I think the best way to handle this is to (quietly) have my tubes tied and just announce it after the fact. I need to get her to understand that birth is way too much and way too painful for me to handle.

    I mean, it's all about personal choice, right? No nurse wants a me for a patient! You'd think she would get that.
    It's your bod. Stick to your guns. 40 is sort of getting up there, too, with higher incidence of birth defects a real possibility. You could try foster home work, adoption IF YOU AND YOUR HUSBAND TRULY WANT TO.

    I do understand your Mom's disappointment and hope you can write her a tender letter about this topic, acknowledging her feelings. It is a pretty big letdown for her, it seems, and that is understandable, even though it is still probably wise for you to stick to your decision.

    If you do happen to wind up pregnant, know that centuries of women have survived this before you and so will you. Epidurals are a Godsend.
  11. by   gentle
    Hey Nice,

    Wow, I read your post and boy could I relate to that one on several levels.
    I went through a similar experience only it wasn't a friends birth. It was during my clinical rotations. I can honestly say, I had absolutely no desire to give birth whatsoever after witnessing that birth. It too was a normal uneventful birth.

    It took me 8 to 9 years to ever even be willing to examine my thoughts later. And my husband and I both had agreed to adopt before he proposed.

    I know how important it is to make fertility choices very very carefully. Later when we did have children, we had a special needs child. Though I can say for myself and myself only, I wouldn't change anything, this is a challenging road. We are now gearing up to look for our daughter, we will adopt her. I believe she will also have special needs. But we are the people who can do this with help. Not everyone can.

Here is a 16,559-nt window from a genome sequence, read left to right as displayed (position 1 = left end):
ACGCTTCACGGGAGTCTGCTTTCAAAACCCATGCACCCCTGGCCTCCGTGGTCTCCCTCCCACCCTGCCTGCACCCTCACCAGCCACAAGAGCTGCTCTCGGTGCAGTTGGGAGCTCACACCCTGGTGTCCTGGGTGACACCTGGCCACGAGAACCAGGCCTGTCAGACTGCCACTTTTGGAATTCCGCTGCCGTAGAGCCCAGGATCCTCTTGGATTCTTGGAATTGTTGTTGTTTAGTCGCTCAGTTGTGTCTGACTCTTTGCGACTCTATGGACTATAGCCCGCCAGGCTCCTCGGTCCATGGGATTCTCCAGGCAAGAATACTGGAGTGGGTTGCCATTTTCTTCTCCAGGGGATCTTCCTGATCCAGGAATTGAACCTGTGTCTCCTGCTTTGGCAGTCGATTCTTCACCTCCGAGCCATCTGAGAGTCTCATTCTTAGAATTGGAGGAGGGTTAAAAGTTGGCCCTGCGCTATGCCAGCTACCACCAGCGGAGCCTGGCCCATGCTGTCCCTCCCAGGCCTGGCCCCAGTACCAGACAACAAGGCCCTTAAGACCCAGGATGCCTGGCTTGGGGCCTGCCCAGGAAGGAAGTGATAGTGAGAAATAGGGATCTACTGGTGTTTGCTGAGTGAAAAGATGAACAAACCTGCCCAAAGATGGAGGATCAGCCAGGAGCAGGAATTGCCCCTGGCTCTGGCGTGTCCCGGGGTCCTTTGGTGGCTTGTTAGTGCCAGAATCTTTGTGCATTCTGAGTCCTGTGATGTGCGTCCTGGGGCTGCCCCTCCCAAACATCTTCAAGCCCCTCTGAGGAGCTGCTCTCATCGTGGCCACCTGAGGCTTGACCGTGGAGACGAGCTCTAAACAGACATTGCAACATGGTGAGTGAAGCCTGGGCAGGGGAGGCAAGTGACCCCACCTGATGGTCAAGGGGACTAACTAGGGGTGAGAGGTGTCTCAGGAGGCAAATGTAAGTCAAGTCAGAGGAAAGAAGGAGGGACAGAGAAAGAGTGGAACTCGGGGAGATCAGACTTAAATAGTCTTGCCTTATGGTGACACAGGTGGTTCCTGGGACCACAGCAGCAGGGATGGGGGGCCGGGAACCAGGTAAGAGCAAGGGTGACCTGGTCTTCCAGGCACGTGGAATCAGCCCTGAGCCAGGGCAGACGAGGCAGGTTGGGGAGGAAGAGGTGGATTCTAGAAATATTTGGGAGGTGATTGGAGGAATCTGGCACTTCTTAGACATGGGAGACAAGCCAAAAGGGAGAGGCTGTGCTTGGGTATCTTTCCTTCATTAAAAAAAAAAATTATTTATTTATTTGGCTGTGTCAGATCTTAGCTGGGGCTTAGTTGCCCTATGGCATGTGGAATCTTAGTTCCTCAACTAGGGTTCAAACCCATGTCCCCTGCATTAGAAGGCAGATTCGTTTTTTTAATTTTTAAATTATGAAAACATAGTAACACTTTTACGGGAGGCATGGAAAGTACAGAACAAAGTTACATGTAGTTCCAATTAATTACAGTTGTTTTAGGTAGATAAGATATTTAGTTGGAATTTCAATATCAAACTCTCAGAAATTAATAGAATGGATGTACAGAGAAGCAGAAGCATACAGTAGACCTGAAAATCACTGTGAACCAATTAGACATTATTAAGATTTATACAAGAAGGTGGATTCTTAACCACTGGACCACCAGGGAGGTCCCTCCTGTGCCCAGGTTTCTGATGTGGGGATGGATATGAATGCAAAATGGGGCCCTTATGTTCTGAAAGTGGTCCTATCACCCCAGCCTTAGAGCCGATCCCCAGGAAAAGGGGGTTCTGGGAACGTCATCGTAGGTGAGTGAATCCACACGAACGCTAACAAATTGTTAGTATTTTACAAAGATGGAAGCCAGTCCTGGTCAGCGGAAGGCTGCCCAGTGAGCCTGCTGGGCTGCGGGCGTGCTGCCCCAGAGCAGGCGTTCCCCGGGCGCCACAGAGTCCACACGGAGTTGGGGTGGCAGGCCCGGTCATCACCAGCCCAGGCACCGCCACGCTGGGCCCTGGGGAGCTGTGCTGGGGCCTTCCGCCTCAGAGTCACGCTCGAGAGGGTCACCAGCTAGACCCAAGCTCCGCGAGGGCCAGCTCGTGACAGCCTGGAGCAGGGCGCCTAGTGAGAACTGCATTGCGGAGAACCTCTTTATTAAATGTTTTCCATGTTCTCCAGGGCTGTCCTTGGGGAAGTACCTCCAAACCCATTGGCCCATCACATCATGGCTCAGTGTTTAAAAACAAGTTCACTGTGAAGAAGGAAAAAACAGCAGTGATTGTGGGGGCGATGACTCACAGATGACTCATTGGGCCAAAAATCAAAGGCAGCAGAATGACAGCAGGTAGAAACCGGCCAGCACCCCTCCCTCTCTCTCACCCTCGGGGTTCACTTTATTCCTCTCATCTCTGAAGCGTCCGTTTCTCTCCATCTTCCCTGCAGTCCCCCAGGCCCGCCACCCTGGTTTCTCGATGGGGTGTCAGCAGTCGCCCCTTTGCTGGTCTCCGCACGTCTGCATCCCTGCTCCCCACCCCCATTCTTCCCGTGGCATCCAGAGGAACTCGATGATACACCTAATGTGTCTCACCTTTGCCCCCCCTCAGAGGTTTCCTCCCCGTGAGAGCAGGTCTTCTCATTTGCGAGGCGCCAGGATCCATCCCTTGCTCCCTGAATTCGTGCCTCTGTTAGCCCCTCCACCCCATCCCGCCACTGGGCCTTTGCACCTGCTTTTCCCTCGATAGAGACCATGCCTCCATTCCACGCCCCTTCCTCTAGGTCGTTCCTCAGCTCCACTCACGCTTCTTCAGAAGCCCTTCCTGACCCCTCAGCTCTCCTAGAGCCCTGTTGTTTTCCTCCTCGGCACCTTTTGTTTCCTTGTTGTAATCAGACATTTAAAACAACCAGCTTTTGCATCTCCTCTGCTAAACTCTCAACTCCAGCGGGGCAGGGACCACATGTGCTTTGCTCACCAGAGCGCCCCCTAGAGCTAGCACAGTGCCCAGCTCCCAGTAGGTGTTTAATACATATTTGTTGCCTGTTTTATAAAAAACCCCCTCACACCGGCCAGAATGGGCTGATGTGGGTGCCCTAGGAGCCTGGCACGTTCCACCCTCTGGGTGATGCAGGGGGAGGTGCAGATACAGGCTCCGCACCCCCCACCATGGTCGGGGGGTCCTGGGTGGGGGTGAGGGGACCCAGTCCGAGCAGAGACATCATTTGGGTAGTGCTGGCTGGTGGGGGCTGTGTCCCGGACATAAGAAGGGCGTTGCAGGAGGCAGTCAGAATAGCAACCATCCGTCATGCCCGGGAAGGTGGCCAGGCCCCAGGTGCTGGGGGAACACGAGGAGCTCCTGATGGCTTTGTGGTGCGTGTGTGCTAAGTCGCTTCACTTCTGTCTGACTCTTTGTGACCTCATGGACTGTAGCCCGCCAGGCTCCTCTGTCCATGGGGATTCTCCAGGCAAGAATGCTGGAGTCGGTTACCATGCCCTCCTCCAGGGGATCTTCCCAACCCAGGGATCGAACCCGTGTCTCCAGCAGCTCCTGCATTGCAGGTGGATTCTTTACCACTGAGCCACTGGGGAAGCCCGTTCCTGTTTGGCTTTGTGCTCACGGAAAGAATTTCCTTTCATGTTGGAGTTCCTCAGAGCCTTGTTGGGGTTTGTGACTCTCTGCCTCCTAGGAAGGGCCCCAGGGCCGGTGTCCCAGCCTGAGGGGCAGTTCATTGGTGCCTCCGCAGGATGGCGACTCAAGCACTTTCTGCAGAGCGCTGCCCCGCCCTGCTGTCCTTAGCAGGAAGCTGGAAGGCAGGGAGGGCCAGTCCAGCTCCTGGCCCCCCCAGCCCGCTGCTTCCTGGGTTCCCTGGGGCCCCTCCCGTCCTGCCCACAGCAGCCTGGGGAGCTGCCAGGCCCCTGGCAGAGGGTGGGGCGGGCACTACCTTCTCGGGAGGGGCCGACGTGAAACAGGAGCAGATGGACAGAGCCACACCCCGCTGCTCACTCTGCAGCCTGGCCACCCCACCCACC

No one I knew ever got to choose what type of child they gave birth to.

    It is very good to love your mother and yourself by keeping this topic strictly off limits.

    It is not selfish of you to not give birth. It is selfish of other people to pressure you into doing so for their own ego, or their own values.

    I can't help but wonder if the world needs more loving understanding adults who can occasionally pitch in by helping kids in other ways.
  12. by   TrudyRN
    Quote from Nice2MeetU
    Pain control is an issue for me. I've been reading the thread about epidurals, and there seems to be some very mixed opinion about the use of it in birth. Some posters seem to like it; others feel it is overused; others seem to feel it is a bit dangerous; and some think using it is a sign of weakness. I'm not sure what was used for pain relief during the birth I witnessed. I looked at the thread for an elective c-section, but that seems to be horribly painful afterwards, and there is a strong opinion against it by some of the medical professionals. I would want a general rather than a regional, so that might be out, too.

    I could always discuss adoption with my SO. I think he might go for it.

    Clearly, the best thing to do is make the topic off-limits to the source of the problem. Good idea, too.